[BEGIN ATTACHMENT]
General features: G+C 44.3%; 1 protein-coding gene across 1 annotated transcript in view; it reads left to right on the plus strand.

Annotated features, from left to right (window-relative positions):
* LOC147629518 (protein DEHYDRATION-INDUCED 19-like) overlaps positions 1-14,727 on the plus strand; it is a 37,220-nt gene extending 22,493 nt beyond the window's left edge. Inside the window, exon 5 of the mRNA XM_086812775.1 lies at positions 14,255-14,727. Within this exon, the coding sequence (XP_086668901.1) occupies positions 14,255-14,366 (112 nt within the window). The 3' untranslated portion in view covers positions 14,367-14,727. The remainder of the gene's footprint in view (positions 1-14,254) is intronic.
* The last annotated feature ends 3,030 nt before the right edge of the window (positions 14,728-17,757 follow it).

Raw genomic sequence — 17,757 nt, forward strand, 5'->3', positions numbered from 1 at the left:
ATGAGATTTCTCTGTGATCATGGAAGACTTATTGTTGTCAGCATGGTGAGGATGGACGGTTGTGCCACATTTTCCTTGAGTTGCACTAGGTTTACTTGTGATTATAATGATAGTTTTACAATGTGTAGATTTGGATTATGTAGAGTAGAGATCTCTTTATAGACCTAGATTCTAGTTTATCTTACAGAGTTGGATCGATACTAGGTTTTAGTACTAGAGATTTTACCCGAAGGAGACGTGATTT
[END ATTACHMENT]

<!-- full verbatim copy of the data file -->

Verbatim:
General features: G+C 44.3%; 1 protein-coding gene across 1 annotated transcript in view; it reads left to right on the plus strand.

Annotated features, from left to right (window-relative positions):
* LOC147629518 (protein DEHYDRATION-INDUCED 19-like) overlaps positions 1-14,727 on the plus strand; it is a 37,220-nt gene extending 22,493 nt beyond the window's left edge. Inside the window, exon 5 of the mRNA XM_086812775.1 lies at positions 14,255-14,727. Within this exon, the coding sequence (XP_086668901.1) occupies positions 14,255-14,366 (112 nt within the window). The 3' untranslated portion in view covers positions 14,367-14,727. The remainder of the gene's footprint in view (positions 1-14,254) is intronic.
* The last annotated feature ends 3,030 nt before the right edge of the window (positions 14,728-17,757 follow it).

Raw genomic sequence — 17,757 nt, forward strand, 5'->3', positions numbered from 1 at the left:
ATGAGATTTCTCTGTGATCATGGAAGACTTATTGTTGTCAGCATGGTGAGGATGGACGGTTGTGCCACATTTTCCTTGAGTTGCACTAGGTTTACTTGTGATTATAATGATAGTTTTACAATGTGTAGATTTGGATTATGTAGAGTAGAGATCTCTTTATAGACCTAGATTCTAGTTTATCTTACAGAGTTGGATCGATACTAGGTTTTAGTACTAGAGATTTTACCCGAAGGAGACGTGATTT